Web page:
Automated routines streamline the design process
In very much the same way as in production, the design of precast elements utilizes the benefits and opportunities provided by the use of computers. For instance, precast plants use the plans submitted by the architect or structural engineer to re-enter the relevant structural components into the system or to transfer them more or less completely via data interfaces, and to automatically create an element-based layout thereafter. In this process, the program automatically considers requirements pertaining to structural and architectural design and building services, such as the division in the contact zone between wall units or the omission of such a division where openings or embedded parts are located. Slots, penetrations, minimum/maximum element dimensions and other features are also considered, as are, for instance, the requirements associated with inserting a cable conduit system. Obviously, divisions can also be introduced or modified manually at any time. Assembled or cast pipes and transport anchor positions are also determined automatically depending on the center of gravity. CAD systems allow for the design of simple solid walls, multiple-shell walls, sandwich elements or brick walls, as well as for the detailed design of solid, precast, ribbed or hollow core floors. Floor supports are automatically determined on the basis of the wall thickness and direction of installation; upstands or floor openings are defined manually. The automated element division feature also considers edge attributes such as support dimensions, surfaces and rebar overhang. The slabs are dimensioned accordingly, and a position number is allocated to each slab. Mesh reinforcement is shown on cutting drawings considering an optimized off-cut pattern. Precast concrete stairs belong to the most complex category of building elements due to their customized geometry and shape, which is why the CAD design of asymmetrical stairs is exactly the right method to open up an enormous streamlining potential. When the determining factors (staircase geometry, floor heights, floor/stair structure) have been identified, the parameters of stair flights, main and intermediate landings and supports are defined. The program uses this information to automatically generate a 3D stair model whilst checking compliance with rules and standards, as well as the step length or headroom along the walking line. The stair parameters shown in a dialog box can be modified in order to respond to specific needs, which means that customized stair shapes are also possible to a certain extent. Designers may resort to conventional CAD tools if the stair geometry significantly deviates from the standard or if specific details need to be included.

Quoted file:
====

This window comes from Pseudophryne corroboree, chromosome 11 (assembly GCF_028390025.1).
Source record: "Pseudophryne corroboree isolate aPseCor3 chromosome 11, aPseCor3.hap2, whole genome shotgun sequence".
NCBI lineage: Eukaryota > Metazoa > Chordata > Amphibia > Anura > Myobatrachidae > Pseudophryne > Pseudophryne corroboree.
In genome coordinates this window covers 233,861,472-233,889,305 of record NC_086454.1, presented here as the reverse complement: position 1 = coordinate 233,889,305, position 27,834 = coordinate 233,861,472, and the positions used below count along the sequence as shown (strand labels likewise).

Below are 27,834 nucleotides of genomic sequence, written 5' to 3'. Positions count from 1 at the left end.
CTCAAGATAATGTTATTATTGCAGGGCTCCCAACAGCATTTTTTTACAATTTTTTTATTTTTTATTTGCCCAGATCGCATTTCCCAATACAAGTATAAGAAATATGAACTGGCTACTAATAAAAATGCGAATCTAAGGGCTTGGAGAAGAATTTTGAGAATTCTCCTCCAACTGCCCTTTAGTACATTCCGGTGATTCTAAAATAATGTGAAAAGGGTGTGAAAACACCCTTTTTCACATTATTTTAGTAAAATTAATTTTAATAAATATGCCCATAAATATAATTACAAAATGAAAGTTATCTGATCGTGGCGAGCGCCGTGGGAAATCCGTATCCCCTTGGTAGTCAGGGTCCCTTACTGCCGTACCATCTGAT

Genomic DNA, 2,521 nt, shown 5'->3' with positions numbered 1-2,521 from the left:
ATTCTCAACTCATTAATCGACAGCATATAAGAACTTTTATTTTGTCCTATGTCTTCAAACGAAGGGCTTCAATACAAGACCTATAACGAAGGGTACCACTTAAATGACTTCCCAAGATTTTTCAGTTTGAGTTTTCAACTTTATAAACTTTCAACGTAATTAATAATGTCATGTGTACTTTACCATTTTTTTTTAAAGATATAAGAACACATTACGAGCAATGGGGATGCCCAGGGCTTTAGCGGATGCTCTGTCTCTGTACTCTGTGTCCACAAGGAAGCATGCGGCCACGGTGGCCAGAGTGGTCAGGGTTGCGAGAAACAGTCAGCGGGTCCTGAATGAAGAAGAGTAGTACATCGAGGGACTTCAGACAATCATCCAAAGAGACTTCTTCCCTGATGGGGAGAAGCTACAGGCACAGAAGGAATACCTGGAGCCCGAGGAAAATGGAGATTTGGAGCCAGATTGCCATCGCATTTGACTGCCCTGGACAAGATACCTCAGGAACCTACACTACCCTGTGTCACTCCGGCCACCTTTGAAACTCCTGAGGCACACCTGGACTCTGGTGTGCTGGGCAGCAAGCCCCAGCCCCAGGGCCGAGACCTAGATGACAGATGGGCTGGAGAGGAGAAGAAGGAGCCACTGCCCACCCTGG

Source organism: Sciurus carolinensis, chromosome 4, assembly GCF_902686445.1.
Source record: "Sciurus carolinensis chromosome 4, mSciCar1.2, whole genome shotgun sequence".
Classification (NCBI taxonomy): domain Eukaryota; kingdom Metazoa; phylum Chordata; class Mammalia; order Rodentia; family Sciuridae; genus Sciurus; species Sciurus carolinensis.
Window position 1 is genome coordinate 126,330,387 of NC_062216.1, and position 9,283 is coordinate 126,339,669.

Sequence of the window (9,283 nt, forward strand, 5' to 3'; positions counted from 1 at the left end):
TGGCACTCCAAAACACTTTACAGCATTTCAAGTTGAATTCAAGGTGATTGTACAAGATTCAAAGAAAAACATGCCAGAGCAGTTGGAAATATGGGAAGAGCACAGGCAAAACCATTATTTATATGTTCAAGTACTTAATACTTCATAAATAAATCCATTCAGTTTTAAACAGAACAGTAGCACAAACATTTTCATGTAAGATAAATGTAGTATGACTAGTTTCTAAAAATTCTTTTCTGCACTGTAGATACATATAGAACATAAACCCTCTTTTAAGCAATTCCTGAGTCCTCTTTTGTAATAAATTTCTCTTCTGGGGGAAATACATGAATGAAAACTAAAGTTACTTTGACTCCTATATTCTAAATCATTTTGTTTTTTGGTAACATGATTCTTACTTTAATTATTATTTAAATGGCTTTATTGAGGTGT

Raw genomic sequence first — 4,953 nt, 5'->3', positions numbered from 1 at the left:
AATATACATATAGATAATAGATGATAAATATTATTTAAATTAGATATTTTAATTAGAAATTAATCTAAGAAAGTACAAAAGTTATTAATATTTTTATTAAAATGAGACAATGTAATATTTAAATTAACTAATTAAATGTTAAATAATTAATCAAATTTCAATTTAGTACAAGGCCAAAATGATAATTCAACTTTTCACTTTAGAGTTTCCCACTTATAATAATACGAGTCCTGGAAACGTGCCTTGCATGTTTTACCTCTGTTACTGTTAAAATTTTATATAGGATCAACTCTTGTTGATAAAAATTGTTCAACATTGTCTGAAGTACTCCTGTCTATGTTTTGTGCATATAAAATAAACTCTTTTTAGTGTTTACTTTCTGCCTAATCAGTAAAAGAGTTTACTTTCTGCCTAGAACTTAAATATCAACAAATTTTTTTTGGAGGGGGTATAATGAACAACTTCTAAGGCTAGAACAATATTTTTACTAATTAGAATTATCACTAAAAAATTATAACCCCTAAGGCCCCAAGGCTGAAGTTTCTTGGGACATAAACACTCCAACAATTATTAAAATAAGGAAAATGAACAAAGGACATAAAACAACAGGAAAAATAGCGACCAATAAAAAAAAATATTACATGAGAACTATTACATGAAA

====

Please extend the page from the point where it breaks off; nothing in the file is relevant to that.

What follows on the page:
From 3D component to 2D plan – or 3D PDF